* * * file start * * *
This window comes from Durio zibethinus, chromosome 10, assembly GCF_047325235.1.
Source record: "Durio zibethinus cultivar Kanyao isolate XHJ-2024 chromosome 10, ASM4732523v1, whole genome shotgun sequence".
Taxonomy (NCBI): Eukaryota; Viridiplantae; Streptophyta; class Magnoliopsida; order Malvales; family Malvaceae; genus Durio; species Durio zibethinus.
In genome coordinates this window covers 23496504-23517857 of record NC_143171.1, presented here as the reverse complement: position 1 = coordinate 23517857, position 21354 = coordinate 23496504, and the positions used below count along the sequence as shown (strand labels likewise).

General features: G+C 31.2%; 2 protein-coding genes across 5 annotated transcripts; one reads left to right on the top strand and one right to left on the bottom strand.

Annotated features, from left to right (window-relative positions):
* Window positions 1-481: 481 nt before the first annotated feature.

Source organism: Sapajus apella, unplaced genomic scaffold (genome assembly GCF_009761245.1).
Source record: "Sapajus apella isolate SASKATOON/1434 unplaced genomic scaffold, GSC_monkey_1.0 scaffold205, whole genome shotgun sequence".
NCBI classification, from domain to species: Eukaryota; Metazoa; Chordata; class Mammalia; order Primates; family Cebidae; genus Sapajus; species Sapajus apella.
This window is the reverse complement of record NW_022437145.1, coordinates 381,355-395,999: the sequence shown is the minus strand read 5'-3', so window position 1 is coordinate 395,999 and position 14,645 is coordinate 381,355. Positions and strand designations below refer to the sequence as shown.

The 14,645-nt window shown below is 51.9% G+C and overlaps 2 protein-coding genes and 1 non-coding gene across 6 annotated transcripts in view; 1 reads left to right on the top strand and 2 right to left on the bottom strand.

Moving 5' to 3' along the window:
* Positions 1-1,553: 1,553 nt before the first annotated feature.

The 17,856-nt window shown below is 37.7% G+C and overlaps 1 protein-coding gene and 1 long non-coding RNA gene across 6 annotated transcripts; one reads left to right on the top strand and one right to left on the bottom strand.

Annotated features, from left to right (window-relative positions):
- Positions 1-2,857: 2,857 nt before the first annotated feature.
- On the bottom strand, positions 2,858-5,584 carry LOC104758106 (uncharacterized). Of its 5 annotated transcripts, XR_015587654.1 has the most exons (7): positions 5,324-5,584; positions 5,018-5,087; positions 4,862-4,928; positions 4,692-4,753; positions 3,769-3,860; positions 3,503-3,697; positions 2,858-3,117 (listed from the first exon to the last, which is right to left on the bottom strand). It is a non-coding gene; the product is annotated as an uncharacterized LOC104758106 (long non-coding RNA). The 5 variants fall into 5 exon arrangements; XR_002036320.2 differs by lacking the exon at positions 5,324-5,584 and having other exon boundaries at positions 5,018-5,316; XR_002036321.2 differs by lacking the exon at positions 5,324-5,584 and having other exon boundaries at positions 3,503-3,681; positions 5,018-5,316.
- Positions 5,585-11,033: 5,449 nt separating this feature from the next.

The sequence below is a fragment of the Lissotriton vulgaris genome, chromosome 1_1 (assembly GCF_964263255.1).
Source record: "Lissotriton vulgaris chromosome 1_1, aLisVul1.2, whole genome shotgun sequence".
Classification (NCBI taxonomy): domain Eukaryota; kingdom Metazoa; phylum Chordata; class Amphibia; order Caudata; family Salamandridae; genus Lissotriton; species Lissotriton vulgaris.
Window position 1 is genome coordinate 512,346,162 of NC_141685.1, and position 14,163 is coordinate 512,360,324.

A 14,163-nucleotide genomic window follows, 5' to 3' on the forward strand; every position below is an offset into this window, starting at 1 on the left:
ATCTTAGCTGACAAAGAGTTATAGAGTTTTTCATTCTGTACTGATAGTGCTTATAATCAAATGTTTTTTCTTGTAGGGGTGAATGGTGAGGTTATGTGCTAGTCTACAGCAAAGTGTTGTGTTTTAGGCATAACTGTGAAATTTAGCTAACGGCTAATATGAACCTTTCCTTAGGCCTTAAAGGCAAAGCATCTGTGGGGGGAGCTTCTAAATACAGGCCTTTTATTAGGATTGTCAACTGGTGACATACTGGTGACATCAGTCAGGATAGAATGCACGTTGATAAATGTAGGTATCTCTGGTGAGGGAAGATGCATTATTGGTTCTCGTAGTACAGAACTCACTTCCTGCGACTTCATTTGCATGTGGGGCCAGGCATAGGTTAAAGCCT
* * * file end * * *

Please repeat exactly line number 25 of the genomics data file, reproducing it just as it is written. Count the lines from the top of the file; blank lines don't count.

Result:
ATCTTAGCTGACAAAGAGTTATAGAGTTTTTCATTCTGTACTGATAGTGCTTATAATCAAATGTTTTTTCTTGTAGGGGTGAATGGTGAGGTTATGTGCTAGTCTACAGCAAAGTGTTGTGTTTTAGGCATAACTGTGAAATTTAGCTAACGGCTAATATGAACCTTTCCTTAGGCCTTAAAGGCAAAGCATCTGTGGGGGGAGCTTCTAAATACAGGCCTTTTATTAGGATTGTCAACTGGTGACATACTGGTGACATCAGTCAGGATAGAATGCACGTTGATAAATGTAGGTATCTCTGGTGAGGGAAGATGCATTATTGGTTCTCGTAGTACAGAACTCACTTCCTGCGACTTCATTTGCATGTGGGGCCAGGCATAGGTTAAAGCCT